Spec editor talks standard splits and browser implementation. "It's mostly 'inside baseball' politics."
We recently reported on the WHATWG and W3C's relationship change, with spec editor Ian Hickson confirming he'd subsequently only edit the WHATWG spec. Those in the industry have been split on the decision and what it means for designers, developers, browser vendors and potential spec forks and fragmentation. Opera web evangelist Bruce Lawson argued that it "won't matter as this is what's been happening anyway", but author and web developer Shelley Powers was concerned. "It used to be HTML was a foundation on which we can build. Now, it's quicksand," she said.
We spoke to Hickson (IH) to get his take on the HTML5 'split' and to find out his opinion regarding potential fragmentation problems.
.net: Do you think the announced changes will make much difference to the industry, given that this is how things had largely been working for a while now?
IH: I doubt there'll be much difference. As you say, it's mostly how things have been working anyway. It's mostly 'inside baseball' politics.
.net: Could having separate editors be beneficial to HTML5?
IH: If by 'HTML5' you mean specifically the W3C snapshot, then yes, because it'll help the W3C HTML working group get the spec to REC, something which I was unable to do while also working on the HTML standard at the WHATWG. It's already a full-time job editing one spec, and having to do both would basically be like doing two full-time jobs!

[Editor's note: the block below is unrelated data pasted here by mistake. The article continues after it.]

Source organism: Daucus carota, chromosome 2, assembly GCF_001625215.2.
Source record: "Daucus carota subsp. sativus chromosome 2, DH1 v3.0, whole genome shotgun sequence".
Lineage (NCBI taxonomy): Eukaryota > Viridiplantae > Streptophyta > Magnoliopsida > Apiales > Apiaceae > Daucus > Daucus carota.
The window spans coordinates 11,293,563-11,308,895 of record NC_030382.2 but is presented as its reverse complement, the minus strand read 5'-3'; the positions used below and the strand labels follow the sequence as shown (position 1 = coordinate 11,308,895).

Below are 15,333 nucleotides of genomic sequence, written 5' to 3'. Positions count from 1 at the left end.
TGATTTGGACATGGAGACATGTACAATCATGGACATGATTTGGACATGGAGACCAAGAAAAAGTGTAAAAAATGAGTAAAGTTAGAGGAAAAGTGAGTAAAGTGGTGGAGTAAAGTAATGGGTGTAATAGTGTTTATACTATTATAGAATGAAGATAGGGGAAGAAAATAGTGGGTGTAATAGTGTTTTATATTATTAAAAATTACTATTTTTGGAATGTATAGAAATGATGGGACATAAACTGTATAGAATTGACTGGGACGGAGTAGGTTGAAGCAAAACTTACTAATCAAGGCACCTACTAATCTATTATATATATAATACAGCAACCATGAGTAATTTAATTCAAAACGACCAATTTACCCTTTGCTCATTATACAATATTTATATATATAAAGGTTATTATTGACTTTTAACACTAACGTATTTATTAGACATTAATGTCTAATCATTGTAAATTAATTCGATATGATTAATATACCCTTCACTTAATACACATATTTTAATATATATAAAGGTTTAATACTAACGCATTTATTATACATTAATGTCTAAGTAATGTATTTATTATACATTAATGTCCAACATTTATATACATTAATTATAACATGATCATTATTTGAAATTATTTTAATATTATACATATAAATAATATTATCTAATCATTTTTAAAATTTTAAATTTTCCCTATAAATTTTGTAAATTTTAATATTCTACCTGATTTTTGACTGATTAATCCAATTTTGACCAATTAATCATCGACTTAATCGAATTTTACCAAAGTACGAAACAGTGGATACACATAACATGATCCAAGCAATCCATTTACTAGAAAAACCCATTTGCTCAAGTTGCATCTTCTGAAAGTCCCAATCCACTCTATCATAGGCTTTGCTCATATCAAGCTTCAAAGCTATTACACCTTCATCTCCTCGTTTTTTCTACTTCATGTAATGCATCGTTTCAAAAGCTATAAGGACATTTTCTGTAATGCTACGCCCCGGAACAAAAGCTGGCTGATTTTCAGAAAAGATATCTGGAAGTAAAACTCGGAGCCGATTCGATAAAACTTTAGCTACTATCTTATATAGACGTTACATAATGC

.net: Could browsers using different versions of the spec as a 'baseline' cause fragmentation problems?
IH: That's not really how specs work in practice. The WHATWG spec's main driving force is to specify what browsers do. If the browsers started doing something different than what it said, then the spec would be updated to match what the browsers did, and so the result would be the same. This kind of thing happens all the time.
Similarly, the W3C spec is required by the W3C's own process to go through a phase of proving interoperability, which means testing everything in the spec and making sure at least two browsers support it, so they can't really diverge from the implementations either. These two constraints really should keep things in check.
.net: So do you see the two teams working together?
IH: Both groups as I understand it are still committed to fixing bugs found in the specifications, and I expect most of the time whichever spec gets edited to fix a problem last will just crib the fix from the other spec, so in practice it shouldn't be much of an issue. The specs should in theory remain mostly one a subset of the other.
.net: Does this mean you do not forsee any issues with spec forks?
I suppose there is the theoretical possibility that the W3C HTMLWG's spec will deviate from all this and ignore the process (it does sometimes happen that W3C groups are essentially allowed to opt out of certain aspects of the W3C process) but that's mostly up to the chairs and whoever they appoint as editor.
.net: Are there any other changes regarding the spec's future that our readers should be aware of?
IH: The spec I edit (at the WHATWG) is now called 'HTML' (fully, 'The HTML Living Standard'), not 'HTML5', to avoid confusion between the two specs.